Tuesday, August 20, 2019 ..:: Home ::.. Register  Login

Peter Henry on Facebook  Peter Henry on LinkedIn  Peter Henry on Twitter

All blog entries are the opinions of the author and do not necessarily reflect the opinions of their employer. All the code presented is for explanation and demonstration purposes only. Any damages incurred to your site and/or data are not the responsibility of the author. Every effort is taken to ensure the code properly compiles, however sometimes there are some hiccups and you might be required to do your own debugging.
   TechTidBits (Blog)  

T-SQL Date Manipulation

Oct 6

Written by:
Monday, October 06, 2008 7:50 PM  RssIcon

Have you ever wanted to get the Date part of a DateTime field in SQL Server?  What about the Time part?  What about the different formats available to you?  You might know you need to use Cast/Convert, DateAdd, DatePart or DateDiff but who can remember their parameters?  What about the order of the parameters?  Oh you can?  Good for you, here's your hero biscuit, for the rest of us, there's this link. :>

I'm creating the website for the study group I'm participating in, I've found myself writting a more than a a few procs dealing with dates and time manipulations.  Here is some key information about manipulating these.

CAST and CONVERT are your friends in this situation.  Yes, you are going to have to convert your DateTime milliseconds value to a string.  Get over it. :>  It's just something you have to get over and do.  Here are some useful examples and output you can expect.

Date and Time Display Manipulation


Example Result



(CHAR(19), SessionAttendance.Arrive)
May 26 2008  6:00PM
CONVERT(CHAR(12), Sessions.SessionDate, 105) 26-05-2008
CONVERT(CHAR(12), Sessions.SessionDate, 106) 26 May 2008
CONVERT(CHAR(12), Sessions.SessionDate, 107) May 26, 2008
CONVERT(CHAR(12), Sessions.SessionDate, 110) 05-26-2008
CONVERT(CHAR(5), SessionAttendance.Arrive, 8) 18:00
CONVERT(CHAR(5), SessionAttendance.Arrive, 14) 18:00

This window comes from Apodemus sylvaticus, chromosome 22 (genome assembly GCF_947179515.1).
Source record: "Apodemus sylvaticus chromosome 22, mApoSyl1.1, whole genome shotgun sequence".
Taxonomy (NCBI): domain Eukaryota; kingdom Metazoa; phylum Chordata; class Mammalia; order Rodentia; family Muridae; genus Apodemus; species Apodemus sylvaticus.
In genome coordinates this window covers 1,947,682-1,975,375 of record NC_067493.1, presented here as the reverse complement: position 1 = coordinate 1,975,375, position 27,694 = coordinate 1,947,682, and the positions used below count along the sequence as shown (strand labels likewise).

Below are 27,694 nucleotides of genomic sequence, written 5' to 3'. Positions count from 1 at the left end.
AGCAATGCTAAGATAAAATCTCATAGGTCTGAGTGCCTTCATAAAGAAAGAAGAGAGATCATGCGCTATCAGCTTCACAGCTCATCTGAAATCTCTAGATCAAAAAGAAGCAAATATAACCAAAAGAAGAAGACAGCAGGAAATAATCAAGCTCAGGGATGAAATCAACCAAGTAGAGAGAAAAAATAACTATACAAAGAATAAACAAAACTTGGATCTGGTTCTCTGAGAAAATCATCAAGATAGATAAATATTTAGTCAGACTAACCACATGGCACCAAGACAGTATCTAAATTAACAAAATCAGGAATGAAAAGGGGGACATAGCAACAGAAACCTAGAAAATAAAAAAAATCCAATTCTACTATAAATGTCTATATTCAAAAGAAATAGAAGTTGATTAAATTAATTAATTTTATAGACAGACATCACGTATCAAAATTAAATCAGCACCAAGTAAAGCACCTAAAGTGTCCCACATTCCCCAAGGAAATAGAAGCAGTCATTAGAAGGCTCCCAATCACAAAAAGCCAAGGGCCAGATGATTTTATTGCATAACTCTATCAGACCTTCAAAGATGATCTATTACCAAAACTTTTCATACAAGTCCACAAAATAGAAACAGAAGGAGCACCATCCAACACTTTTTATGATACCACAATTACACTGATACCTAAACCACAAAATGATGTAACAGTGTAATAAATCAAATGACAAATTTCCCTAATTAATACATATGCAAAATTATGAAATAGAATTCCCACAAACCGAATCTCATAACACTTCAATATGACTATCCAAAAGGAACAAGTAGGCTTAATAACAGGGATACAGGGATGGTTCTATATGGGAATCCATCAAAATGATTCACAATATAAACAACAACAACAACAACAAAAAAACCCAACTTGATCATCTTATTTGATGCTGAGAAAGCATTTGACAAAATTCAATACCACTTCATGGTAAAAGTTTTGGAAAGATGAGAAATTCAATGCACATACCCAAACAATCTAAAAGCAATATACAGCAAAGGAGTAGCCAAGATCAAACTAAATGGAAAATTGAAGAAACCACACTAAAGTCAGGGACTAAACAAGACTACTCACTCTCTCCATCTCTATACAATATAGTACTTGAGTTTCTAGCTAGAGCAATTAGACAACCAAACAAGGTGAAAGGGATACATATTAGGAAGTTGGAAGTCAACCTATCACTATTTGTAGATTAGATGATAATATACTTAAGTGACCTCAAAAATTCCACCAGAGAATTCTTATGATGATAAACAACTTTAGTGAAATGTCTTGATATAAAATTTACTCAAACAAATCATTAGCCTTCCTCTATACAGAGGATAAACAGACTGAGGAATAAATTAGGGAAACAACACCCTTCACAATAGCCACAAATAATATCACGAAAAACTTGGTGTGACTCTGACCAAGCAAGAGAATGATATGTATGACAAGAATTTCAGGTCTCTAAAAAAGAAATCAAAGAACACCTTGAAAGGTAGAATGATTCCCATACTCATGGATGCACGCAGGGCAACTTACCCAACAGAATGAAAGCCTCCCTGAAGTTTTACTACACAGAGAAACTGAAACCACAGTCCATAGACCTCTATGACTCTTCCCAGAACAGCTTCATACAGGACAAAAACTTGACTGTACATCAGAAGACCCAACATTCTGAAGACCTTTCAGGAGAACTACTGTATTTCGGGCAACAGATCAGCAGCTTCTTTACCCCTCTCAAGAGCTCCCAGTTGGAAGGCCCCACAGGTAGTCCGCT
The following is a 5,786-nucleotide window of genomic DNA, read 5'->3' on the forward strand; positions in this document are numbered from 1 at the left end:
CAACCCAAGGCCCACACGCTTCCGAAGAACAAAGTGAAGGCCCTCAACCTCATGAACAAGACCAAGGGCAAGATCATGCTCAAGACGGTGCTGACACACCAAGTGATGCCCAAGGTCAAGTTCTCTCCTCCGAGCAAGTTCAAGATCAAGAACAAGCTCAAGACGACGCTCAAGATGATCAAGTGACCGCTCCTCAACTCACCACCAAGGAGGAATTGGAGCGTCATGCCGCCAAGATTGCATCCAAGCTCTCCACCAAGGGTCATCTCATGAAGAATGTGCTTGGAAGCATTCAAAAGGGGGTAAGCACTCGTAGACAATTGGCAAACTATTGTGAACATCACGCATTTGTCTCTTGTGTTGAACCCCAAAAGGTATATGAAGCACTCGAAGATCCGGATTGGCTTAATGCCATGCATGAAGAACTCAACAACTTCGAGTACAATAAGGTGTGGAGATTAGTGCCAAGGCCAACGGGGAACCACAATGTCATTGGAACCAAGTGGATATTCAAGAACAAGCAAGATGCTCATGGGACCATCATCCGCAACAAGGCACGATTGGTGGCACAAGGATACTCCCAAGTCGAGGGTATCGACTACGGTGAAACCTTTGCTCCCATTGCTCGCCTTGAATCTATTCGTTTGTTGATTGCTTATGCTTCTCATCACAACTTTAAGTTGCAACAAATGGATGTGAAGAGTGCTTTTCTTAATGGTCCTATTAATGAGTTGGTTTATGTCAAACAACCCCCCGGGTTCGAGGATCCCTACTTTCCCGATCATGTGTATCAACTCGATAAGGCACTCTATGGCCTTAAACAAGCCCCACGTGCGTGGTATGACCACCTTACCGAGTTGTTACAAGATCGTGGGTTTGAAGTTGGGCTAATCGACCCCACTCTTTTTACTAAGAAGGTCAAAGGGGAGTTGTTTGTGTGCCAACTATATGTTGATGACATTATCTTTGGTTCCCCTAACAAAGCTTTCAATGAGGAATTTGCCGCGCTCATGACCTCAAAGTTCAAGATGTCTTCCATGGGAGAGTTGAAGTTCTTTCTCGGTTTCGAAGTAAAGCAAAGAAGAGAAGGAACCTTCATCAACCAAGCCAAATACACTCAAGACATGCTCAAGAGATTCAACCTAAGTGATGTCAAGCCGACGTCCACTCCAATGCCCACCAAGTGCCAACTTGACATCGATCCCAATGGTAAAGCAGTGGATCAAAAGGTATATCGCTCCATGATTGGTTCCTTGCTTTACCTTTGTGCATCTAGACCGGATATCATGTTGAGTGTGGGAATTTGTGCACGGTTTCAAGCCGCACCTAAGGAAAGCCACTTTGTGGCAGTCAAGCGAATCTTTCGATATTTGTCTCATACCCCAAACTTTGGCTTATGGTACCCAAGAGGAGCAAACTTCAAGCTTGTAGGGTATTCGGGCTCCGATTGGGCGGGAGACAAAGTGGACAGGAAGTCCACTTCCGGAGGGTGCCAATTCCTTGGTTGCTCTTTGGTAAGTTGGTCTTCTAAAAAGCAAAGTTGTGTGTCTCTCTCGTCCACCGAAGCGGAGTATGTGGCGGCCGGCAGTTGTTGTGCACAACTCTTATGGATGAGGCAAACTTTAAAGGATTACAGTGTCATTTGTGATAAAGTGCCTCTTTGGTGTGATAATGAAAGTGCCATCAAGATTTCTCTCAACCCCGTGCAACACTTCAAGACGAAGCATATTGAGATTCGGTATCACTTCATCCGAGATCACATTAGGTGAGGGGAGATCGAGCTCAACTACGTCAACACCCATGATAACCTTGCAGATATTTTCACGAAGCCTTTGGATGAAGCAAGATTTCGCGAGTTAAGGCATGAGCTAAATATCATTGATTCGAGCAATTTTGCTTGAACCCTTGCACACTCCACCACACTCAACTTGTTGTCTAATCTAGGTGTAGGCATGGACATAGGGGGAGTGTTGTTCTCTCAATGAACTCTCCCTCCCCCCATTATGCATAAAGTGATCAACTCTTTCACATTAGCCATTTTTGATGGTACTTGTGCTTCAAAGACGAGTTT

(CHAR(30), SessionAttendance.Arrive)
May 26 2008  6:00PM


(CHAR(19), SessionAttendance.Arrive)
May 26 2008  6:00PM

 Now you know how to display dates and times differently, what about figuring out differences in them?  By using the DateAdd of course.

Other Useful Date And Time Manipulation




(mi, CONVERT(char(8), '18:00', 14), CONVERT(CHAR(8), SessionAttendance.Arrive, 14)) <= 15
Comparing a made up time to a value from the db to see if they are more/less than 15 minutes apart.


(n, SessionAttendance.Arrive)
Gets the Minutes of the time part, yes, "n" is for minutes, don't believe me? I don't blame you, I couldn't believe it neither.


(m, SessionAttendance.Arrive)
"m" is already taken for the Month.

So there you have it, a small sample of the date and time manipulation functions from SQL Server.



MSDN Cast and Convert link and Style table

MSDN DateAdd link

MSDN DateDiff function

MSDN DatePart function



Location: Blogs Parent Separator TechTidBits

3 comment(s) so far...

Re: T-SQL Date Manipulation

I just heard from DM that CAST is the ANSI SQL Standard way to change data types where as the CONVERT is T-SQL specific syntax. Thank you DM! :>

By phenry on   Monday, October 13, 2008 8:13 PM

Re: T-SQL Date Manipulation

I just ready on SQLServerCentral ( goto bullet 12) that CAST is the ANSI-92 standard (CONVERT is SQL Server specific). Therefore if writting generic queries to be used elsewhere, CAST is your function. Except when trying to format the DATETIME in a specific style, then you have to use CONVERT.

By phenry on   Monday, August 10, 2009 8:46 AM

Re: T-SQL Date Manipulation

Hi Jose, thanks for leaving a question. The trick here is to understand the getdate() and the date you see in the tool you're using aren't the same. Think of the one you see as being in front of sunglasses. What I mean is, in behind the scenes, MS SQL Server stores, thinks of, sees dates as a big integer, milliseconds from epoch (Jan 1, 1970). But you don't see that, you see a real live date that was converted for you by SQL Server (so you might see this, 03-17-2012 13:24.26 or I might see this 17/03/12 1:24.26 PM). It doesn't really matter how YOU see it, but how SQL Server sees it (I'm not trying to diminish YOU, DOH!, no no no, just that you should care about sql server when you're comparing dates).

Ok, ALL that to say, you should be able to just compare the dates using the or those operators. Try that out. Good luck and thanks for leaving a comment.

By Peter Henry on   Saturday, March 17, 2012 9:51 AM

Your name:
Gravatar Preview
Your email:
(Optional) Email used only to show Gravatar.
Your website:
Add Comment   Cancel 
Copyright 1999-2012 by   Terms Of Use  Privacy Statement